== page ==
You can actually date cars by the type of fasteners used during its production. The straight or slotted screw head came first, then around 1908 the Robertson screw (square headed fastener) was invented and was used widely on Ford's model T's. By 1930 the Phillips (named after its creator Henry Phillips) came into use on production cars. Let's not forget about the Allen head type fastener either, date unknown. (Oh, those are a whole lot of fun to deal with. Anyone who has ever taken the bolts out of an old VW CV shaft will know what I'm talking about.) The Allen head inventor is presumably an American named Gilbert Heublein, but no one knows for sure. Just as well, if I knew who it was, I'd probably want a few words with him; maybe even show him where he can put his inventive idea to better use. Somebody had to invent the first wooden screws and pegs, and as with most inventions somebody always tries to improve on it. Soon, the industrial age brought the metal screws and various other fasteners as the standard. For a long time, many years mind you, bolts, clamps, and other fasteners remained pretty much the same. Oh, there were the occasional engineering attempts of reverse threads and odd sizes, but for the most part connectors and fasteners were basically the same for many years. Then around 1967 the Camcar Textron Corporation introduced the “Torx” bit type fasteners. It wasn’t long before they started showing up under the hood of a car. Now every mechanic had to rush out and purchase a whole new set of tools to remove them. Similar to the Allen head, but with more surface area (more or less like a star shape) they could be difficult to work with at times. I know I'm not the first one to see one of those Torx bits round off while trying to remove it, and I'm definitely not the first one who had more than a few “profound” comments about them. Especially after the head would rust shut or the size of the Torx bit was one size too small for the bolt but, you only found that out after it stripped the remaining head off the fastener. These days clips and fasteners have even more variations than ever before. We've gone to using plastic. Plastic, plastic, plastic... big, small, colored, smooth, rough, tight fitting and loose fitting plastic fasteners. Old Rube Goldberg would be proud of these fiddly connections mechanics have to deal with these days. Some you push, some you pull, and some you do both at the same time. There are fasteners you push the center section in, and others you pull the center section out. Some you flip up a section and then push down another section… The variations are endless. I just don't get it, all this effort to make something stay in place. I understand the little CPA connector (“connection position assurance”), I think of these little plastic holders like the safety pin on a grenade. The CPA holds the main connection in place, so the main connection can't be accidentally removed ...but...really... do ya have to make some of them so friggin’ complicated?!?!? Some are easy, you just pop it up and off comes the main connector, others, well... not so easy. You might have to scratch your head a few times, and figure out how the darn thing comes off. Read most R&R procedures for a fender trim, a fuel pump, a radio or for that matter just about any component, and you'll find it starts out with the basic instructions, “Remove connector” or “Remove CPA”. Hey, wait a minute... how the heck do you that? I hardly ever see any of the instructions detail the exact method of undoing some of these wacky fasteners. If they do, the directions aren’t always clear. I know I'll have to read it over and over again just so I understand what in the world they meant. I swear Rube Goldberg has influenced those engineers to design some of these diabolical connections. Then there are those clips that you release with your thumb, and it slides almost completely off, and then hangs on for dear life. You tug and you pull, you push it back on all the way, and try it again, only to get it stuck in the exact same spot as the last time. After a bit of coarse vocabulary and another tug or two, it finally comes off. But, when you put it back on it falls off with the slightest twitch. Oh come on... enough already!! Try as you may, these new plastic connections can get the best of you. I'll never understand why they keep coming up with new and different fasteners when some of the older ones worked perfectly well. Maybe I should send a box of Chinese finger traps to these engineers. Yea, see how they like it when they get stuck. They might be so busy trying to remove their fingers from these little torture devices that they'll take a break from creating new torture clips for me to deal with. I guess it's all in a day’s work for a mechanic, though. Every detail has to be figured out right down to the lonely plastic connector to get the job done. Frustrating at times and aggravating at others,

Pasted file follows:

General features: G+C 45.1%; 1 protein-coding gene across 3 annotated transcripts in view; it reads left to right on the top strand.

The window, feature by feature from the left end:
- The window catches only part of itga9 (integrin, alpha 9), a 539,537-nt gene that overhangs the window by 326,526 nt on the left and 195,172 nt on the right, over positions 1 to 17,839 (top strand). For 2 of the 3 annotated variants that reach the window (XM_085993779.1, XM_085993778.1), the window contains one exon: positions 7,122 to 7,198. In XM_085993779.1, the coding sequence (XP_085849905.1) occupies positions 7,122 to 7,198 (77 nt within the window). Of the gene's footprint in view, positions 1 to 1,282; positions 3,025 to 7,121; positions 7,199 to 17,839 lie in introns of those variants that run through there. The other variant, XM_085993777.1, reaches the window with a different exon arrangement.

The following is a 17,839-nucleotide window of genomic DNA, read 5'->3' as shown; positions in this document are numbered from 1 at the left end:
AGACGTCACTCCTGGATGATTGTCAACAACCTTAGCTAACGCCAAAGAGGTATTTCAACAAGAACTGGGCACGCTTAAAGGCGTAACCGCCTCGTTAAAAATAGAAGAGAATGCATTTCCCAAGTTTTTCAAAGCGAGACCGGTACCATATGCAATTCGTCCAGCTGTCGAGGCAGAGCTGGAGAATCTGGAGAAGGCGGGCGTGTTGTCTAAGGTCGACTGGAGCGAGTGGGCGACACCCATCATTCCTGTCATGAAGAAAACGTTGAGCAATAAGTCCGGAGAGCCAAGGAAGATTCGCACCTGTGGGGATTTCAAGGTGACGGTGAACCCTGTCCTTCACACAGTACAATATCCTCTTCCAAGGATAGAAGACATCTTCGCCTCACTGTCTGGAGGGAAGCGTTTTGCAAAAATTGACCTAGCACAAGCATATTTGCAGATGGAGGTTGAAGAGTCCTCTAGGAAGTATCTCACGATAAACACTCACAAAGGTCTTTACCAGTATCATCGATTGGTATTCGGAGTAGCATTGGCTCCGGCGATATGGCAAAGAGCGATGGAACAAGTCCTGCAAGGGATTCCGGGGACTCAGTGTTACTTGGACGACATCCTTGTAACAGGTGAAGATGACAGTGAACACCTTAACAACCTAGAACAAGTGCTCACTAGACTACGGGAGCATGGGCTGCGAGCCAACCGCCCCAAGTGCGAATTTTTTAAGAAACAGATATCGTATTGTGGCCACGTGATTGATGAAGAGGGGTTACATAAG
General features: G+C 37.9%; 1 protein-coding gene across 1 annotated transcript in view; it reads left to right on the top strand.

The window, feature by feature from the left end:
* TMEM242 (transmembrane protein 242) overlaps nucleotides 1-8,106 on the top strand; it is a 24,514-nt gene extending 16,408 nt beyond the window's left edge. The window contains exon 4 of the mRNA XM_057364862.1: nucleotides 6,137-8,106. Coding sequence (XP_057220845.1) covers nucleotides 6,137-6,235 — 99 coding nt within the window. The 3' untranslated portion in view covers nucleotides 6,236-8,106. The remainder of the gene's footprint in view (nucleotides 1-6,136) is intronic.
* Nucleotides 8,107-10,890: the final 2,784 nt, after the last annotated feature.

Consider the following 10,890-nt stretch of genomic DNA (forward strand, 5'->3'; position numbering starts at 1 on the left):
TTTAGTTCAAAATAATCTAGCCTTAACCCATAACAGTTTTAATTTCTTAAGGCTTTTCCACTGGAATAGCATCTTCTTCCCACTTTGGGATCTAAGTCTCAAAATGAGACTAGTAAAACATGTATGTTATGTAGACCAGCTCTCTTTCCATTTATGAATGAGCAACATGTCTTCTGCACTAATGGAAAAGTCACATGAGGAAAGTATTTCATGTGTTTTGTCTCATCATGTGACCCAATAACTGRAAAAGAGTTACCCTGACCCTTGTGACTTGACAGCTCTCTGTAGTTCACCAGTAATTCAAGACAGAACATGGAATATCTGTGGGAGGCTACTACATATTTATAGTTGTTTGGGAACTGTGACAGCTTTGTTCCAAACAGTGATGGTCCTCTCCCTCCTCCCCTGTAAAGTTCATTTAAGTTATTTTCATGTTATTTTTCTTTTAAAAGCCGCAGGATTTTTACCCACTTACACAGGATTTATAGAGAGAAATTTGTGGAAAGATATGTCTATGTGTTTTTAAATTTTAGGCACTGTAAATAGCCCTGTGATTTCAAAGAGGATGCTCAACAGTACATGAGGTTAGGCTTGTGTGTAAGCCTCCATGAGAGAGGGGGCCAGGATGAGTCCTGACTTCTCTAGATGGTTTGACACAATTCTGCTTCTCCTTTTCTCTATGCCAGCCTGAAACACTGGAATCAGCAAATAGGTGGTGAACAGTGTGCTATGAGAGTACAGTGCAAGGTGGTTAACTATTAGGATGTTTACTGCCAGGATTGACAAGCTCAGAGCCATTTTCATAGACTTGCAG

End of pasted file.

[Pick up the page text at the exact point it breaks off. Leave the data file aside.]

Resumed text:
it’s just part of the job. The engineers design this stuff, the factories build it, and the mechanics fix it. Simple would be better, but that’s not the Rube Goldberg School of Engineering way of doing things.
I don't design em’, I don’t build em’ … I just fix em’.
Video Clip; Star Trek
DATA encounters a Chinese finger trap